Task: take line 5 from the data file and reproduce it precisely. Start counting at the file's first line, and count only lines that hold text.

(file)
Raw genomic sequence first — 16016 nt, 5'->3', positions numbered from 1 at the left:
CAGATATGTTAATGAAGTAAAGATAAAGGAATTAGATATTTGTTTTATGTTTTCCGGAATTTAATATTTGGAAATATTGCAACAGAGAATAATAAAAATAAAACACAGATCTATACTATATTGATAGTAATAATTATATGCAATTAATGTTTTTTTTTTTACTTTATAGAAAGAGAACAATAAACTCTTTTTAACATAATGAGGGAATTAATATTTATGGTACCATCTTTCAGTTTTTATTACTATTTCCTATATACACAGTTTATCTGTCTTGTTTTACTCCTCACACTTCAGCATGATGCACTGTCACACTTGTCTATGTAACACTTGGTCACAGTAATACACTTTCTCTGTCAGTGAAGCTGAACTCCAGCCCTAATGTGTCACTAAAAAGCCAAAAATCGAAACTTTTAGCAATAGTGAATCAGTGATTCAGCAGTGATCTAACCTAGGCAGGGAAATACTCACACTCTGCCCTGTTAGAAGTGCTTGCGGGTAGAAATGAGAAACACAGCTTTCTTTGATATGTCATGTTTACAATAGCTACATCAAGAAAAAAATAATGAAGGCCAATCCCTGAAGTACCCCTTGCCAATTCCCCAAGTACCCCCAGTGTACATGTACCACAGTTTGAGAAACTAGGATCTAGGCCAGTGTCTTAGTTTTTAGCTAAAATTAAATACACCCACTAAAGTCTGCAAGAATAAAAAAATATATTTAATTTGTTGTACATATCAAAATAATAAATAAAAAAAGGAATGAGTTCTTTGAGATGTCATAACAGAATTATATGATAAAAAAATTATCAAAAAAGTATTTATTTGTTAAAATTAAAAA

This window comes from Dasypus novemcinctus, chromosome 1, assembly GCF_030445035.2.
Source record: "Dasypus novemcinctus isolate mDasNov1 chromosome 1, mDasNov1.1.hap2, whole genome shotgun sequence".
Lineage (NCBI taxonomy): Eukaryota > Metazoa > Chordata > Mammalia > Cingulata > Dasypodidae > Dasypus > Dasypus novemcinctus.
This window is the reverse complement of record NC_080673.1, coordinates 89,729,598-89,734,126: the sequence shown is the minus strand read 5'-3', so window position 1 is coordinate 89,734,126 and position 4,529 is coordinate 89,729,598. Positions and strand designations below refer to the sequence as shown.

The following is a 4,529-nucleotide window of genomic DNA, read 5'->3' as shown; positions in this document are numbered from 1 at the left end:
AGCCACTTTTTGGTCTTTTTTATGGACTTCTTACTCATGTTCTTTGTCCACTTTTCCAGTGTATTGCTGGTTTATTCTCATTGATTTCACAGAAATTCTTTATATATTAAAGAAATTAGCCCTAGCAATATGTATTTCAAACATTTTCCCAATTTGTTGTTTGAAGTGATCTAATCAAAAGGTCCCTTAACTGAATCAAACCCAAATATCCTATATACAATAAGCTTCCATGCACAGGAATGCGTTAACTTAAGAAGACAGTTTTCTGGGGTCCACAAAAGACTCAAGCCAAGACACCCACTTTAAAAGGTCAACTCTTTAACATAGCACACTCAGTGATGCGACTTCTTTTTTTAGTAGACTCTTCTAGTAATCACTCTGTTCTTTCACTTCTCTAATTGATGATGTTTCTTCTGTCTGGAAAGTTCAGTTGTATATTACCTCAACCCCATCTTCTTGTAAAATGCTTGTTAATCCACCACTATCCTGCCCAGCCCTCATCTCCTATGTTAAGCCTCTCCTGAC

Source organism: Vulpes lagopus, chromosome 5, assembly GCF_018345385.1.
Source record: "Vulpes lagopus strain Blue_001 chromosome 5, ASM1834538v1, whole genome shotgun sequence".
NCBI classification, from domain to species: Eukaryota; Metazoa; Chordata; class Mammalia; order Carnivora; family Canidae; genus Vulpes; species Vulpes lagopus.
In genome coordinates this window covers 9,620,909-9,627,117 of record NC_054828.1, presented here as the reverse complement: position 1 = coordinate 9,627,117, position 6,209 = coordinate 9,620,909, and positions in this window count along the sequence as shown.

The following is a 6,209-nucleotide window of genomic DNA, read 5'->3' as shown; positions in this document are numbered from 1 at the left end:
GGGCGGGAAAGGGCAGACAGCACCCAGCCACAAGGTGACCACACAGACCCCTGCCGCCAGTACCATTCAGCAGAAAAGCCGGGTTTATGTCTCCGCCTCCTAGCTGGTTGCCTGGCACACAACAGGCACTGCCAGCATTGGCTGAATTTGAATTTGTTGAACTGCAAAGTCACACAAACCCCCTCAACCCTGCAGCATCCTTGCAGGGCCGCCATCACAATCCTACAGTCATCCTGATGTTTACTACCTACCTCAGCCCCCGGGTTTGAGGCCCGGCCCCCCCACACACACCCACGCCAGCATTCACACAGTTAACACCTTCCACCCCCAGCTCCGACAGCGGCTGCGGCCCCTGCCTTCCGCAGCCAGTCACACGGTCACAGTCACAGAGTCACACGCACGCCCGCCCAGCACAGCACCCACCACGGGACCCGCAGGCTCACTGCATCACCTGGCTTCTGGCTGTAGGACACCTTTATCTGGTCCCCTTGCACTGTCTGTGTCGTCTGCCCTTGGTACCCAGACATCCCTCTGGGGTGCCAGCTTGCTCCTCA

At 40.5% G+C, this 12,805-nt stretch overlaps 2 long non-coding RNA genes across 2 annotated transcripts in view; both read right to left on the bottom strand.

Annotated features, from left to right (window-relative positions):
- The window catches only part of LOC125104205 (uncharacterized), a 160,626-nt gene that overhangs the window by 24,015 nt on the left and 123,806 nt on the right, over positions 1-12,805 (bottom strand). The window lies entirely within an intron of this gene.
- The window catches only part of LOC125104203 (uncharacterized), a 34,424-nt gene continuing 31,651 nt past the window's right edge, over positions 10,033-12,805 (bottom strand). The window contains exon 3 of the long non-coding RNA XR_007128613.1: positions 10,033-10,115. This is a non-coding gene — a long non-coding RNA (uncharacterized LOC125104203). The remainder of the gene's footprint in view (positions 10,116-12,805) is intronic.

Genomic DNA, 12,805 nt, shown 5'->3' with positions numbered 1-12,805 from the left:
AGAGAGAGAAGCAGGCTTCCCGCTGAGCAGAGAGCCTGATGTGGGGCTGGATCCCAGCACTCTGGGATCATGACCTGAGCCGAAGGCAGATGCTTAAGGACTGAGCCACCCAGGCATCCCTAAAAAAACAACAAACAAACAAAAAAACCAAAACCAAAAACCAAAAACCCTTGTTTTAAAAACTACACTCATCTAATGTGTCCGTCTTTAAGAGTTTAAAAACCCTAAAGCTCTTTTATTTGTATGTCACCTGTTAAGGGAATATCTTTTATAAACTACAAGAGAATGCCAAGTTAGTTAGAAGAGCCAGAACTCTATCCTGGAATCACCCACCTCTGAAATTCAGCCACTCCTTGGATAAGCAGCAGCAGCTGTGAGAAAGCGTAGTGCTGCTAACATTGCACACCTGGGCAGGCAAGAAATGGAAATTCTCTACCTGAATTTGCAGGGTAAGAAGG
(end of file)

Lineage (NCBI taxonomy): Eukaryota > Metazoa > Chordata > Mammalia > Cingulata > Dasypodidae > Dasypus > Dasypus novemcinctus.